Dolce & Gabbana Srl plans to remain independent to preserve its creative freedom, even as the Italian fashion house claws back sales lost to the pandemic and a bungled ad campaign in China.
The privately held label is a favorite of investment bankers looking to drum up interest in a potential deal, but the Milan-based company has no intention of changing its stand-alone status, said chief executive officer Alfonso Dolce.
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“We decided to stay independent to stay authentic and creative,” Dolce said in an interview. It’s crucial for the firm to “plan our own strategy, from shop openings to runway shows to the way we relate to long-time workers and clients,” he said.
Sales are expected to climb back to pre-pandemic levels this fiscal year, buoyed by North and South America, after dropping 15% to about 1 billion euros ($1.16 billion) in the 12 months through March, Dolce said. The company has yet to fully recover from the self-inflicted public relations debacle in China, the world’s fastest-growing market for luxury goods.
The trouble began before a planned runway show in Shanghai three years ago, when Dolce & Gabbana posted videos featuring a Chinese model awkwardly attempting to eat a cannoli and other Italian foods with chopsticks. Widely deemed offensive, the ads incited a consumer backlash. Being independent didn’t save the company from the China stumble, and probably made matters worse, said Luca Solca, a luxury goods analyst at Sanford C. Bernstein.
“It’s become painfully obvious that fashion and luxury brands need strong senior local teams in China to call the shots on what could be controversial or plain wrong,” Solca said. “Making these decisions top down from Europe is not an option, let alone having the creative director post on social media without any filter.”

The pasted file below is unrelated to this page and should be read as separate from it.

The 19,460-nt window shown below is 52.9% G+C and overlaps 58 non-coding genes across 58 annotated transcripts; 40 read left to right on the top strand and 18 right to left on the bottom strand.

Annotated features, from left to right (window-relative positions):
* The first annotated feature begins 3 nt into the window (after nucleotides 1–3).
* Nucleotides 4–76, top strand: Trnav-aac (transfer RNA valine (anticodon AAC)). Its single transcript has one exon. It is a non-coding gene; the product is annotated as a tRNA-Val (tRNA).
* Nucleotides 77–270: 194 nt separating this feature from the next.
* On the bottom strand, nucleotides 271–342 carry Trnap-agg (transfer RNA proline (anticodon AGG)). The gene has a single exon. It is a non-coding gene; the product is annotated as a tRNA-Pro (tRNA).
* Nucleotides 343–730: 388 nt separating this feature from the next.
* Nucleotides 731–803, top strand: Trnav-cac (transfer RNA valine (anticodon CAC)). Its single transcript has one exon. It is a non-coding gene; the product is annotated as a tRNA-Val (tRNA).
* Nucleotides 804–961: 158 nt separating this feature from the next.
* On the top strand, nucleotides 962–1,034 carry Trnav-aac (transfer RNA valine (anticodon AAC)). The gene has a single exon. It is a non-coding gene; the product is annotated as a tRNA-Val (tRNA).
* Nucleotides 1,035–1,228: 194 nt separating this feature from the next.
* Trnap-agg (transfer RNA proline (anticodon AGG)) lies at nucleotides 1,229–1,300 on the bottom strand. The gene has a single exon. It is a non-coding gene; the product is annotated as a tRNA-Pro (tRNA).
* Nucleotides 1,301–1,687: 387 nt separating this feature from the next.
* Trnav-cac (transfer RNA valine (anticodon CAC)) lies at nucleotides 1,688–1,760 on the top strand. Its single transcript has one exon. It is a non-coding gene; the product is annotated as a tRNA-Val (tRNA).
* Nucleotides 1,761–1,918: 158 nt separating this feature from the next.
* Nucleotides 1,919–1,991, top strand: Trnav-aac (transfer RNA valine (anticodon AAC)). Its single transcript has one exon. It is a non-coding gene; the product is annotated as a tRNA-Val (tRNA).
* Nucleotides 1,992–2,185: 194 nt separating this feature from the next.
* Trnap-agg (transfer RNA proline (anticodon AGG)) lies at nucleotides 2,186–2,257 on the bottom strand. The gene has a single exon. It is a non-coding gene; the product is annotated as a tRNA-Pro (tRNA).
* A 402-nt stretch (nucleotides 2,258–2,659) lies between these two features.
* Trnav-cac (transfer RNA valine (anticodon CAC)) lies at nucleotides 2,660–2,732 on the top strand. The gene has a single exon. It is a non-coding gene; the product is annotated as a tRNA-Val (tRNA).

Sales in China have rebounded 20% from last year, but remain lower than before the misstep. In the social-media firestorm that followed the incident, the brand managed to hang on to existing customers in China, but struggled to win new ones, Dolce said.
“Speaking in absolute terms, we haven’t fully overcome the incident,” said the CEO, brother to designer Domenico Dolce. “But we have recovered in terms of institutional relations, even if we still suffer some animosity among some groups on the country’s social networks.”
To rebuild its image, the firm has been working with two international crisis management companies, and twice participated in China’s International Import Expo in Shanghai to show its commitment to the country. The Italian firm has about 1,200 workers in China and plans to open a new boutique in Shanghai’s Citic Square soon, according to Dolce.
“We have been more discreet — less loud — in our communication campaigns,” he said. “We’ll keep focusing more on our visibility at the institutional level.”
Founded in 1985 by Stefano Gabbana and Domenico Dolce, the fashion house known for its classic Mediterranean style prides itself on making all its products in Italy. Like luxury rivals, it’s been winning back business lost during the Covid-19 lockdowns, and the CEO said he expects total sales in the fiscal year ending in March to grow as much as 25% to 1.25 billion euros, excluding extraordinary factors.
While online purchases increased to 13% from 8% of total revenue last year, Dolce & Gabbana intends to keep investing in physical shops, particularly in Australia, South Africa and Korea. The company is also approaching key travel hubs, with new stores opening in airports in Europe in coming months. It’s looking for growth from jewelry, luxury watches, beauty care, and, for the first time, home decor.
Under its “Dolce & Gabbana Casa” project, it plans to open about 50 dedicated shops in the next three years. “It will be an ideal bridge between fashion and design, a way to make the brand a 360-degree lifestyle project,” Dolce said.
Dolce & Gabbana isn’t the only storied Italian fashion brand that’s eschewed the embrace of a larger rival. Giorgio Armani SpA, Prada SpA and Salvatore Ferragamo SpA are among others still going solo. Still, the firm’s ability to remain a stand-alone enterprise may depend on setting things right in China, according to Solca.
“If this stigma can be overcome — and it’s an if — then the company could stay independent,” Solca said. “Otherwise, I doubt it.”